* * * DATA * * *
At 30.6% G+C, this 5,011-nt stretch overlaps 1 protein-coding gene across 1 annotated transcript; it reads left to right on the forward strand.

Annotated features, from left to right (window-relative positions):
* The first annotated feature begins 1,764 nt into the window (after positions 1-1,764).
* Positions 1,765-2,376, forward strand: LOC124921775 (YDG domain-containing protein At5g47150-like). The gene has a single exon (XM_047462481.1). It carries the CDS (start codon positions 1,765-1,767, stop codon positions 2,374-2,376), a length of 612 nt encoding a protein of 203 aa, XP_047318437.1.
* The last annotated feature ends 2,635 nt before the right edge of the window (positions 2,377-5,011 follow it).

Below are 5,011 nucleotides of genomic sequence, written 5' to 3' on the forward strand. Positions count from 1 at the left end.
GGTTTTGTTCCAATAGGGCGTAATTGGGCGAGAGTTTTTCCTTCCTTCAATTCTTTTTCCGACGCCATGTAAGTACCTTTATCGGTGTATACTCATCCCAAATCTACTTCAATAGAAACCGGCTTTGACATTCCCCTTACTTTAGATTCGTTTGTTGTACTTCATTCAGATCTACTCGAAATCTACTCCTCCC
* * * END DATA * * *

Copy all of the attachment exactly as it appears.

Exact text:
At 30.6% G+C, this 5,011-nt stretch overlaps 1 protein-coding gene across 1 annotated transcript; it reads left to right on the forward strand.

Annotated features, from left to right (window-relative positions):
* The first annotated feature begins 1,764 nt into the window (after positions 1-1,764).
* Positions 1,765-2,376, forward strand: LOC124921775 (YDG domain-containing protein At5g47150-like). The gene has a single exon (XM_047462481.1). It carries the CDS (start codon positions 1,765-1,767, stop codon positions 2,374-2,376), a length of 612 nt encoding a protein of 203 aa, XP_047318437.1.
* The last annotated feature ends 2,635 nt before the right edge of the window (positions 2,377-5,011 follow it).

Below are 5,011 nucleotides of genomic sequence, written 5' to 3' on the forward strand. Positions count from 1 at the left end.
GGTTTTGTTCCAATAGGGCGTAATTGGGCGAGAGTTTTTCCTTCCTTCAATTCTTTTTCCGACGCCATGTAAGTACCTTTATCGGTGTATACTCATCCCAAATCTACTTCAATAGAAACCGGCTTTGACATTCCCCTTACTTTAGATTCGTTTGTTGTACTTCATTCAGATCTACTCGAAATCTACTCCTCCC